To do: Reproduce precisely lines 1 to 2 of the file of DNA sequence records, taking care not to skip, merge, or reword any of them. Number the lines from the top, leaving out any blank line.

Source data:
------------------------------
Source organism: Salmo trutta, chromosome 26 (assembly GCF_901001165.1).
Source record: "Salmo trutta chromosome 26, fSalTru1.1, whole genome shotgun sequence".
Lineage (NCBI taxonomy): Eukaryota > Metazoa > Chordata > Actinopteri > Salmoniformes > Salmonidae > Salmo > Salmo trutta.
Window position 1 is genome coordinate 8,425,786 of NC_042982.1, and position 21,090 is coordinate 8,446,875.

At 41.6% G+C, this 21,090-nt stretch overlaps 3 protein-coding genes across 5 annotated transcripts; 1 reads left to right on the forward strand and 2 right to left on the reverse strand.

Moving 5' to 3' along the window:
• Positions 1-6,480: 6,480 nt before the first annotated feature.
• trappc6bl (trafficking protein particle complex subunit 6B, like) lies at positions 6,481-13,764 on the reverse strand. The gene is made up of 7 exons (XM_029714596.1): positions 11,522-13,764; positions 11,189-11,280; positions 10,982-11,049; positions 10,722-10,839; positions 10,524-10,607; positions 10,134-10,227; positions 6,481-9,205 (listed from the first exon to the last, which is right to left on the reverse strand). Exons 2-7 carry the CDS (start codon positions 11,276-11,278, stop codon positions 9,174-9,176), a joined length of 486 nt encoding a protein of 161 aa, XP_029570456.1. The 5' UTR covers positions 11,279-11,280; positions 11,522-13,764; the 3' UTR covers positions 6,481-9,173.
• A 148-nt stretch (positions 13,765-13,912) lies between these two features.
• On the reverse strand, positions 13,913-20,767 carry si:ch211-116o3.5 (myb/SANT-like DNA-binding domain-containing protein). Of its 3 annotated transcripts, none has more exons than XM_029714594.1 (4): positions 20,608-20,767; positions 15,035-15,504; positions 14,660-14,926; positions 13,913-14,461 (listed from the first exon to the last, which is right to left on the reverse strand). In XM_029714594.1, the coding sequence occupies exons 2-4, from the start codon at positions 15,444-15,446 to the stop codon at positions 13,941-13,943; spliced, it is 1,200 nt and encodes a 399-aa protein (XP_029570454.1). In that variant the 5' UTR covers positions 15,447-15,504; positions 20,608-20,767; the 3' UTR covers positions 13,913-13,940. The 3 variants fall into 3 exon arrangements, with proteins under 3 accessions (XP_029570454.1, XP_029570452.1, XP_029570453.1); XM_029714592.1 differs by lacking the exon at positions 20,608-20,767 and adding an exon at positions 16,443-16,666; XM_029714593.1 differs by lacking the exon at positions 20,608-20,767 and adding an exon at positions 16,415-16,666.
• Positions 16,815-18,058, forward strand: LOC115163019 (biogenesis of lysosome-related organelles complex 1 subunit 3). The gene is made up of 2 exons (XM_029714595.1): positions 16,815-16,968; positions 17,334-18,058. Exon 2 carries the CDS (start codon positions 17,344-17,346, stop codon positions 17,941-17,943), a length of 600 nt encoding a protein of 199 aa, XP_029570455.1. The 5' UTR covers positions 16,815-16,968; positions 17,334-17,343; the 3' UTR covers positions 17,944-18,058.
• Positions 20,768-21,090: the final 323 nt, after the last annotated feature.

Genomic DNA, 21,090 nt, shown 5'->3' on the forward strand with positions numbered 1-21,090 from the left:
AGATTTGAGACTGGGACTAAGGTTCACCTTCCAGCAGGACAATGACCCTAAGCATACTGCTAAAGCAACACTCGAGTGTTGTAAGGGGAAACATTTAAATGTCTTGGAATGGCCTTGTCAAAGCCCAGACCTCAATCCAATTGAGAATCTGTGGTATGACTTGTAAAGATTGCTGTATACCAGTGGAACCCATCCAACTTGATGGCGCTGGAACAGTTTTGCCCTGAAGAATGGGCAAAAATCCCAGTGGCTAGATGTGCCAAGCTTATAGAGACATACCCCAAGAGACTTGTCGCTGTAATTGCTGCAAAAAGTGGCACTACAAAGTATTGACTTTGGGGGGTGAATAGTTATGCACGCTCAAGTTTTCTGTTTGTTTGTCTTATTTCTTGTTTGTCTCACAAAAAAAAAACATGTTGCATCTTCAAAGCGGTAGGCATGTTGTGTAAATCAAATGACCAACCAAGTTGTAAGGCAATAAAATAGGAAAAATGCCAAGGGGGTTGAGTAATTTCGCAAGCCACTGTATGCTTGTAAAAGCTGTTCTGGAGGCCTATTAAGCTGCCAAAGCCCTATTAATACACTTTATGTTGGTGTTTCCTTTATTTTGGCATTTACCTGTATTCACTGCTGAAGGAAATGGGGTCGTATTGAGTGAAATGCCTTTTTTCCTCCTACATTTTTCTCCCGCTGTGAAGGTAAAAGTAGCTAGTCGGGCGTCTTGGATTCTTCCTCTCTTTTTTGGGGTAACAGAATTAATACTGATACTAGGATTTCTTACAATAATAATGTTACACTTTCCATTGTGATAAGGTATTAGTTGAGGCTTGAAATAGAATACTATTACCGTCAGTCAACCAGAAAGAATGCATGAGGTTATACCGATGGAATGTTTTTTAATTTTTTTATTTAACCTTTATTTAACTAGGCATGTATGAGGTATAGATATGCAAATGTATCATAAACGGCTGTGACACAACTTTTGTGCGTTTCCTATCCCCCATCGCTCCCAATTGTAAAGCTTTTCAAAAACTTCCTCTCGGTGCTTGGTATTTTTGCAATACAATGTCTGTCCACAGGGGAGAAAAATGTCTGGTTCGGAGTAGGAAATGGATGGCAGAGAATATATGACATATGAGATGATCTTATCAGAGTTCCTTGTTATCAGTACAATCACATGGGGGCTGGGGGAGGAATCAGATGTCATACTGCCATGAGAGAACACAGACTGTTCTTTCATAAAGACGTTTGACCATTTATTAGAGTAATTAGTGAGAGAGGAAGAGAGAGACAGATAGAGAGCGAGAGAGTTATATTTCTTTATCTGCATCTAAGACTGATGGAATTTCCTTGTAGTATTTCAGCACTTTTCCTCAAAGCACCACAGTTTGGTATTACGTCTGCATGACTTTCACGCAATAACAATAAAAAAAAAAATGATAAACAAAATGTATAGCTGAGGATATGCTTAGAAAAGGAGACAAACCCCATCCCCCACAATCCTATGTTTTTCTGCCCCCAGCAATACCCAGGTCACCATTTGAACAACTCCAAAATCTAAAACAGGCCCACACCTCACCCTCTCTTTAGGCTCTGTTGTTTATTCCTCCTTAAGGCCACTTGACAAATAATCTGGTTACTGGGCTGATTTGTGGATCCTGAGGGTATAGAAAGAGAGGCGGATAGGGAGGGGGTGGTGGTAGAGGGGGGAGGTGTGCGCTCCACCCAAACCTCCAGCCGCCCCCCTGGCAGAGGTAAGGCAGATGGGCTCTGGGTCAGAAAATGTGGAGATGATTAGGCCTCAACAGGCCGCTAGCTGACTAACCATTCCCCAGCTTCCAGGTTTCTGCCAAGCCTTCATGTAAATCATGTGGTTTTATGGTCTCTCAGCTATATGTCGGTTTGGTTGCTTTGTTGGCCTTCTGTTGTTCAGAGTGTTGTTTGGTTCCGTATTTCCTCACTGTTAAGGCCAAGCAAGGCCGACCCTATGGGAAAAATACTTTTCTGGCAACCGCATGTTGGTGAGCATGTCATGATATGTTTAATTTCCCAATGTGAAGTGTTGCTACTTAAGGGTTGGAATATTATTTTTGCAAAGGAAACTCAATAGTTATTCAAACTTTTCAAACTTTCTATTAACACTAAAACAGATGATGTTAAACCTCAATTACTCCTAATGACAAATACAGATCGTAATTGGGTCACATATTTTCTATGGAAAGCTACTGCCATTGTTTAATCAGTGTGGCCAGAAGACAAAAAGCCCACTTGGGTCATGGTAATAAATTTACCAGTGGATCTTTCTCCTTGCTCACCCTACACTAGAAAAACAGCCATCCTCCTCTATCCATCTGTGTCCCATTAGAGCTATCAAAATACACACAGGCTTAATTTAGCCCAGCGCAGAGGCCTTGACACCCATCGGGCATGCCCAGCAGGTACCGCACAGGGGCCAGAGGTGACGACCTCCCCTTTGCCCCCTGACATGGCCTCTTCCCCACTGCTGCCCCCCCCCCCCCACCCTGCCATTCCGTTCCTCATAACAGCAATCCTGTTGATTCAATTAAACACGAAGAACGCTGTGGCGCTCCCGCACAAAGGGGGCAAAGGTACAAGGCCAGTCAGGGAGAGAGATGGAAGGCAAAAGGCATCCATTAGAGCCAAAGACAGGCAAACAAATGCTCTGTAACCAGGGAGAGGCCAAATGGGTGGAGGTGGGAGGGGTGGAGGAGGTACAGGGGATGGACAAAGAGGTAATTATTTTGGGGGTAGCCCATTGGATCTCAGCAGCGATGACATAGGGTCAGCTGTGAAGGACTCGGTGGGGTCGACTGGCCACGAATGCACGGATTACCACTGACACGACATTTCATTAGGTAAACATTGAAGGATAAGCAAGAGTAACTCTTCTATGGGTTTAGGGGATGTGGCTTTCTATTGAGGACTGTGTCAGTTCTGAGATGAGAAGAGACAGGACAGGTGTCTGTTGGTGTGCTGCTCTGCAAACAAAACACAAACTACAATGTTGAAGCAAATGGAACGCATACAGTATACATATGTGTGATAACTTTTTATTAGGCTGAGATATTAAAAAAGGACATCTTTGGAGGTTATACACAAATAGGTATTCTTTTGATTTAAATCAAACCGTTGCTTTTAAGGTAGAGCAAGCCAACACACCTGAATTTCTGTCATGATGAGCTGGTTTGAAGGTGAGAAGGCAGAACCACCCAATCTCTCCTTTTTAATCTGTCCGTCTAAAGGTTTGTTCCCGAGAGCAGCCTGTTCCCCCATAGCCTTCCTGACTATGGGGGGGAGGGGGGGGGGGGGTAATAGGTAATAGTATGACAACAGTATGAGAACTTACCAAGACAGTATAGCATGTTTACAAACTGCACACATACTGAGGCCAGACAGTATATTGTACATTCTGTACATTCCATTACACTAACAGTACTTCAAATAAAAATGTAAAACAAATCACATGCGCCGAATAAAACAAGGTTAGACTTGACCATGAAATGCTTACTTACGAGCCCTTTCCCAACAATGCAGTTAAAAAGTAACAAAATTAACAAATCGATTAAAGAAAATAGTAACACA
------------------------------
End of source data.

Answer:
Source organism: Salmo trutta, chromosome 26 (assembly GCF_901001165.1).
Source record: "Salmo trutta chromosome 26, fSalTru1.1, whole genome shotgun sequence".